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Japan's Kiku-8 Communications Research Satellite Develops Glitch

TOKYO (AP) -- One of the world's largestgeostationary satellites has developed a glitch in an experimentaltelecommunications system, authorities said Friday.

Launched inDecember, the Japanese research satellite Kiku No. 8 is designed to be aplatform for testing various telecommunications systems and other experiments.

Geostationarysatellites orbit the Earth by staying over a fixed point, usually to providetelecommunications services to a particular area.

Earlierthis week, however, one of the experimental telecommunications systemsapparently developed a problem when officials tried to power it up, theNational Institute of Information and Communications Technology said in astatement Friday.

Officialsfrom NICT--which is responsible for the experiment--have not yet been able todetermine if the system's power supply is working properly, NICT spokesmanMasato Tanaka said.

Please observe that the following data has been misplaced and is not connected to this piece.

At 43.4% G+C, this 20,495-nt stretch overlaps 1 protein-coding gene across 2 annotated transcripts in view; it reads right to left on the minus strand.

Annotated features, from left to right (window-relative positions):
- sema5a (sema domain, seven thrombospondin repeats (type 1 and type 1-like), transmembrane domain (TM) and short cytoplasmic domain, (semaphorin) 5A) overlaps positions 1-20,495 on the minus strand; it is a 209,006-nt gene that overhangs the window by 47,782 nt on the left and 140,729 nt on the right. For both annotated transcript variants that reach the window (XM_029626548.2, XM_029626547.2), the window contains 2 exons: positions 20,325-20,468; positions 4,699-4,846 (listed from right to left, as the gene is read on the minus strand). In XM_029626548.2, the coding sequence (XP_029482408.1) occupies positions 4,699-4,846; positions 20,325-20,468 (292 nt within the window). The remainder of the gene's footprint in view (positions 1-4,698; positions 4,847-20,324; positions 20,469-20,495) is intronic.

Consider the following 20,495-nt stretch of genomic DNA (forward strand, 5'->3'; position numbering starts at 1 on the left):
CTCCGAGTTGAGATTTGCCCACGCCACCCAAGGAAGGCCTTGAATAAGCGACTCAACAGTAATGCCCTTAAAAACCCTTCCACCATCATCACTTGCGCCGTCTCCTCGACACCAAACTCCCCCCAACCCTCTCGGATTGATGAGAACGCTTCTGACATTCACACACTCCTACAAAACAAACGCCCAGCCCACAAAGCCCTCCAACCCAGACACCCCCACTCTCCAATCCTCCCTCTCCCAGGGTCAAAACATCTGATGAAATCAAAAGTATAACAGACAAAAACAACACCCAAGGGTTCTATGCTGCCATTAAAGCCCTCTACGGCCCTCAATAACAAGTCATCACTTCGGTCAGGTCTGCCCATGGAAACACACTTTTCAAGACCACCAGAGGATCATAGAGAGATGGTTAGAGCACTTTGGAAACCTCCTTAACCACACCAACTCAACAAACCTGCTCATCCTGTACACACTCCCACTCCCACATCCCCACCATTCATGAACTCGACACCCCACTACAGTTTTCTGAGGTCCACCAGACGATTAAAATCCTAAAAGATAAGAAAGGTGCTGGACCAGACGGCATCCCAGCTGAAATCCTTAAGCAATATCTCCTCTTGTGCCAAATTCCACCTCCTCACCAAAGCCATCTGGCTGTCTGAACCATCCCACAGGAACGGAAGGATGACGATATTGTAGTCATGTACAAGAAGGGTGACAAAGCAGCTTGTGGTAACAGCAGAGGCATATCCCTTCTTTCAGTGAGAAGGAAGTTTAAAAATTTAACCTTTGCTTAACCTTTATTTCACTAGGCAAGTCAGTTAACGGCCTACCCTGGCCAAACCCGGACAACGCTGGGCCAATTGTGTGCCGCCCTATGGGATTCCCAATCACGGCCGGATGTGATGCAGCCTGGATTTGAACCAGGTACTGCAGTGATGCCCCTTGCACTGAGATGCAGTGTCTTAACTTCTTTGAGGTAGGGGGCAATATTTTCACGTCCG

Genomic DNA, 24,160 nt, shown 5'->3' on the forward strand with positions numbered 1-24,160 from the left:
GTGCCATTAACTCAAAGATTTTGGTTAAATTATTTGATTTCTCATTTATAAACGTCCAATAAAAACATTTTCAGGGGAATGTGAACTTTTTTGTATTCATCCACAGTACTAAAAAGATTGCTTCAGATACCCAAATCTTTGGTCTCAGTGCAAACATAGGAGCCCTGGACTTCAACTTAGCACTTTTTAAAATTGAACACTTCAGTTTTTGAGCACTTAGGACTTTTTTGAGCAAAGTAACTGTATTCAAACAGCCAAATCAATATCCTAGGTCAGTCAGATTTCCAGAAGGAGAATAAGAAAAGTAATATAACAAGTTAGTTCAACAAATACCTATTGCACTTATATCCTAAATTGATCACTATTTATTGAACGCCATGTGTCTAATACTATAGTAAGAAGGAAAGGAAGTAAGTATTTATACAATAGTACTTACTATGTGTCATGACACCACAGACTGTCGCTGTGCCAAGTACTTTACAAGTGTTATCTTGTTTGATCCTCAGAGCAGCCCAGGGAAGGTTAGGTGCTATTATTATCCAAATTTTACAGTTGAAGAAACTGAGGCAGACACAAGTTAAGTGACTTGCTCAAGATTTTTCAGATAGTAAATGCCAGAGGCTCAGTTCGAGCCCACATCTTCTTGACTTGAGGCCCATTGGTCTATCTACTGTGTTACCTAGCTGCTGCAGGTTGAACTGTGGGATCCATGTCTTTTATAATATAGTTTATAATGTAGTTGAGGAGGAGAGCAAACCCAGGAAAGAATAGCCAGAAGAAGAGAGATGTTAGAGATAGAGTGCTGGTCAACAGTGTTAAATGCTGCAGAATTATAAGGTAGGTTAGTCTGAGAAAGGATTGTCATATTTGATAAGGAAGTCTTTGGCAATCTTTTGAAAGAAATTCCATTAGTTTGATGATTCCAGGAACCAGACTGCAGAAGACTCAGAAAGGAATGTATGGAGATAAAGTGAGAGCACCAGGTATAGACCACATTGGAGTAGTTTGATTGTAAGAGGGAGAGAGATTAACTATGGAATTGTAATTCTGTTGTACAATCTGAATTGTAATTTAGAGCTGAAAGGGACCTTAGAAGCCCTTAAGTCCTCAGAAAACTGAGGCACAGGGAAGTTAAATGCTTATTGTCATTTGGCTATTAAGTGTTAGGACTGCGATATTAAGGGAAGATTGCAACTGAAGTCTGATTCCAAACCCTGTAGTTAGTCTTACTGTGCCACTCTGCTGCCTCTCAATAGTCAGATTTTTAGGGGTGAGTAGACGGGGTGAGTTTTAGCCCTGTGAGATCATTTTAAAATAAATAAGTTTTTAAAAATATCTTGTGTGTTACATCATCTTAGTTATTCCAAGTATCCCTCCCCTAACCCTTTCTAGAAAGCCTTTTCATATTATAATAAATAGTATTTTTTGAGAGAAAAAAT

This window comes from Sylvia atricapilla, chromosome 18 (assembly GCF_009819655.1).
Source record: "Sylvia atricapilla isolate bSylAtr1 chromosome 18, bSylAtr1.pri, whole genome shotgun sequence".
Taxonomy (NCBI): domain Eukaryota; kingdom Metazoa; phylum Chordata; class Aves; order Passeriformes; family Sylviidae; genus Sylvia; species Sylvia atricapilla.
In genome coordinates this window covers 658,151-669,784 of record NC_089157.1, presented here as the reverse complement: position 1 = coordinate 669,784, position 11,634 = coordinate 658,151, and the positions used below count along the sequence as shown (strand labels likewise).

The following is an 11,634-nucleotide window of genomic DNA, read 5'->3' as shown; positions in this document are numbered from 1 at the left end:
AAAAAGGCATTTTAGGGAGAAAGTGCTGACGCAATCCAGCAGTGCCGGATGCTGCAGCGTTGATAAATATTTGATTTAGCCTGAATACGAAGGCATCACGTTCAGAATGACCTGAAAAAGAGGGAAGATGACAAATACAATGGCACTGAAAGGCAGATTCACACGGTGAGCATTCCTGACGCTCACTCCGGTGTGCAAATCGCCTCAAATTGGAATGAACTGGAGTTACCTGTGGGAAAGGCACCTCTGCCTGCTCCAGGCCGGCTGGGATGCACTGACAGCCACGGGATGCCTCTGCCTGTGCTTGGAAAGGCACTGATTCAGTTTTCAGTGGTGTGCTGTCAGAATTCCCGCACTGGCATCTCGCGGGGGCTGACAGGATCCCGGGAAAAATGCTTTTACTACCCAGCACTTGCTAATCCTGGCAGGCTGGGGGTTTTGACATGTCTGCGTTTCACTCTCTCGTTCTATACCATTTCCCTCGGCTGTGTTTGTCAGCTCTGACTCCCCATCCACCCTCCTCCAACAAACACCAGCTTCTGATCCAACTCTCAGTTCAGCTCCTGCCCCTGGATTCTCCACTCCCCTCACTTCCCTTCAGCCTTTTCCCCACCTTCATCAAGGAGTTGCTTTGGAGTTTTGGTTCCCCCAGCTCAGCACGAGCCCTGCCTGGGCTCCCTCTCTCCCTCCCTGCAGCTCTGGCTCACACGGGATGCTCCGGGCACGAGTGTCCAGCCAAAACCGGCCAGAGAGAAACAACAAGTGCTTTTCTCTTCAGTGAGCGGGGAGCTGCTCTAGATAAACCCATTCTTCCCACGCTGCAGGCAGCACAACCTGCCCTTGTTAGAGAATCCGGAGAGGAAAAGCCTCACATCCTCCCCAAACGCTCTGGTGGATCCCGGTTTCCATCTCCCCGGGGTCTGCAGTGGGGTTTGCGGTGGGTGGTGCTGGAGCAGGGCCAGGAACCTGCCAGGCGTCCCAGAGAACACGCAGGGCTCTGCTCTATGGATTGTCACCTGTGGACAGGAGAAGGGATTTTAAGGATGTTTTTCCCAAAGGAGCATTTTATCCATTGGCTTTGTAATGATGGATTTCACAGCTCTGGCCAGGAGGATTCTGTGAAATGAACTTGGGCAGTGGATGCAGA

Theinstitute is working with Japan's space agency to determine why the problemoccurred and how to remedy it, he said. It was not immediately clear whatimpact the problem could have on either the test or the satellite's mission, headded.

Thesatellite experienced difficulties deploying one of its two antennas a weekafter launch.

The JapanAerospace Exploration Agency, NICT and Nippon Telegraph and Telephone Corp.,which also collaborated in the satellite's development, have been running testson its equipment since early January, according to JAXA. Experiments are slatedto start in April.

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